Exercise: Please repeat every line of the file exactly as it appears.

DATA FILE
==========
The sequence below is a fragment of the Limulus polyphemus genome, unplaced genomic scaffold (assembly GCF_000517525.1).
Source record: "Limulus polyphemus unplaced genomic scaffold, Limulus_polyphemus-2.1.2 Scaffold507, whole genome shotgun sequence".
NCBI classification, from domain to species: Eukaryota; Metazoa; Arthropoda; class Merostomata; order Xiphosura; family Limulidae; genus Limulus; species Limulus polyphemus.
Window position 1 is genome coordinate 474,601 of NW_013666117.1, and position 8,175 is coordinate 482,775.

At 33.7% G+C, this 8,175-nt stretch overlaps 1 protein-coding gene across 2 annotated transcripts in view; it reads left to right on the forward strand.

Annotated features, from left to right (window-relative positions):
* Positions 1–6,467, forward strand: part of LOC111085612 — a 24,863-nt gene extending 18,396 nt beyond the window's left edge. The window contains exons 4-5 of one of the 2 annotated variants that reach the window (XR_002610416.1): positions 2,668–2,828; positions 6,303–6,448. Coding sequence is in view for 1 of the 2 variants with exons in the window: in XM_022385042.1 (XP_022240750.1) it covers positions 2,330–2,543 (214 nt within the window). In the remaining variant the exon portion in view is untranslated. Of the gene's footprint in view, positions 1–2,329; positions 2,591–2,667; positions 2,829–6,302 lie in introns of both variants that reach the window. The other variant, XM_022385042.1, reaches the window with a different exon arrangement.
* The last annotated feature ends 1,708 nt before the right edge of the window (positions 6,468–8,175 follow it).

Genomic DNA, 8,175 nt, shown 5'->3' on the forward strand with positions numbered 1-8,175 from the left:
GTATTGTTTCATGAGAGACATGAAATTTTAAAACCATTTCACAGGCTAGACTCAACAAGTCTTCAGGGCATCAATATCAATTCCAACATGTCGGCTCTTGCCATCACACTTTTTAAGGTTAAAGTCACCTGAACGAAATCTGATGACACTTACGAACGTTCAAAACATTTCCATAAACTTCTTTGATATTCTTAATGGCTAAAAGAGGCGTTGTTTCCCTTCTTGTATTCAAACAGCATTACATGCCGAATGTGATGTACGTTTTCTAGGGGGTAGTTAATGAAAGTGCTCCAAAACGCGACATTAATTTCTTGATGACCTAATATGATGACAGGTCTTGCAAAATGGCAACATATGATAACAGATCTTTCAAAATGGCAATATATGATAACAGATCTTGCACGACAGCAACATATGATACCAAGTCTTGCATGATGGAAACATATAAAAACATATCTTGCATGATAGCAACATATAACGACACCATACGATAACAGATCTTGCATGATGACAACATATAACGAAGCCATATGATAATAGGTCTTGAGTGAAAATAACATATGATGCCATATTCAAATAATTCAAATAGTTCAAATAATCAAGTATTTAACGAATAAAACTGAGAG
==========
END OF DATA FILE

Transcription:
The sequence below is a fragment of the Limulus polyphemus genome, unplaced genomic scaffold (assembly GCF_000517525.1).
Source record: "Limulus polyphemus unplaced genomic scaffold, Limulus_polyphemus-2.1.2 Scaffold507, whole genome shotgun sequence".
NCBI classification, from domain to species: Eukaryota; Metazoa; Arthropoda; class Merostomata; order Xiphosura; family Limulidae; genus Limulus; species Limulus polyphemus.
Window position 1 is genome coordinate 474,601 of NW_013666117.1, and position 8,175 is coordinate 482,775.

At 33.7% G+C, this 8,175-nt stretch overlaps 1 protein-coding gene across 2 annotated transcripts in view; it reads left to right on the forward strand.

Annotated features, from left to right (window-relative positions):
* Positions 1–6,467, forward strand: part of LOC111085612 — a 24,863-nt gene extending 18,396 nt beyond the window's left edge. The window contains exons 4-5 of one of the 2 annotated variants that reach the window (XR_002610416.1): positions 2,668–2,828; positions 6,303–6,448. Coding sequence is in view for 1 of the 2 variants with exons in the window: in XM_022385042.1 (XP_022240750.1) it covers positions 2,330–2,543 (214 nt within the window). In the remaining variant the exon portion in view is untranslated. Of the gene's footprint in view, positions 1–2,329; positions 2,591–2,667; positions 2,829–6,302 lie in introns of both variants that reach the window. The other variant, XM_022385042.1, reaches the window with a different exon arrangement.
* The last annotated feature ends 1,708 nt before the right edge of the window (positions 6,468–8,175 follow it).

Genomic DNA, 8,175 nt, shown 5'->3' on the forward strand with positions numbered 1-8,175 from the left:
GTATTGTTTCATGAGAGACATGAAATTTTAAAACCATTTCACAGGCTAGACTCAACAAGTCTTCAGGGCATCAATATCAATTCCAACATGTCGGCTCTTGCCATCACACTTTTTAAGGTTAAAGTCACCTGAACGAAATCTGATGACACTTACGAACGTTCAAAACATTTCCATAAACTTCTTTGATATTCTTAATGGCTAAAAGAGGCGTTGTTTCCCTTCTTGTATTCAAACAGCATTACATGCCGAATGTGATGTACGTTTTCTAGGGGGTAGTTAATGAAAGTGCTCCAAAACGCGACATTAATTTCTTGATGACCTAATATGATGACAGGTCTTGCAAAATGGCAACATATGATAACAGATCTTTCAAAATGGCAATATATGATAACAGATCTTGCACGACAGCAACATATGATACCAAGTCTTGCATGATGGAAACATATAAAAACATATCTTGCATGATAGCAACATATAACGACACCATACGATAACAGATCTTGCATGATGACAACATATAACGAAGCCATATGATAATAGGTCTTGAGTGAAAATAACATATGATGCCATATTCAAATAATTCAAATAGTTCAAATAATCAAGTATTTAACGAATAAAACTGAGAG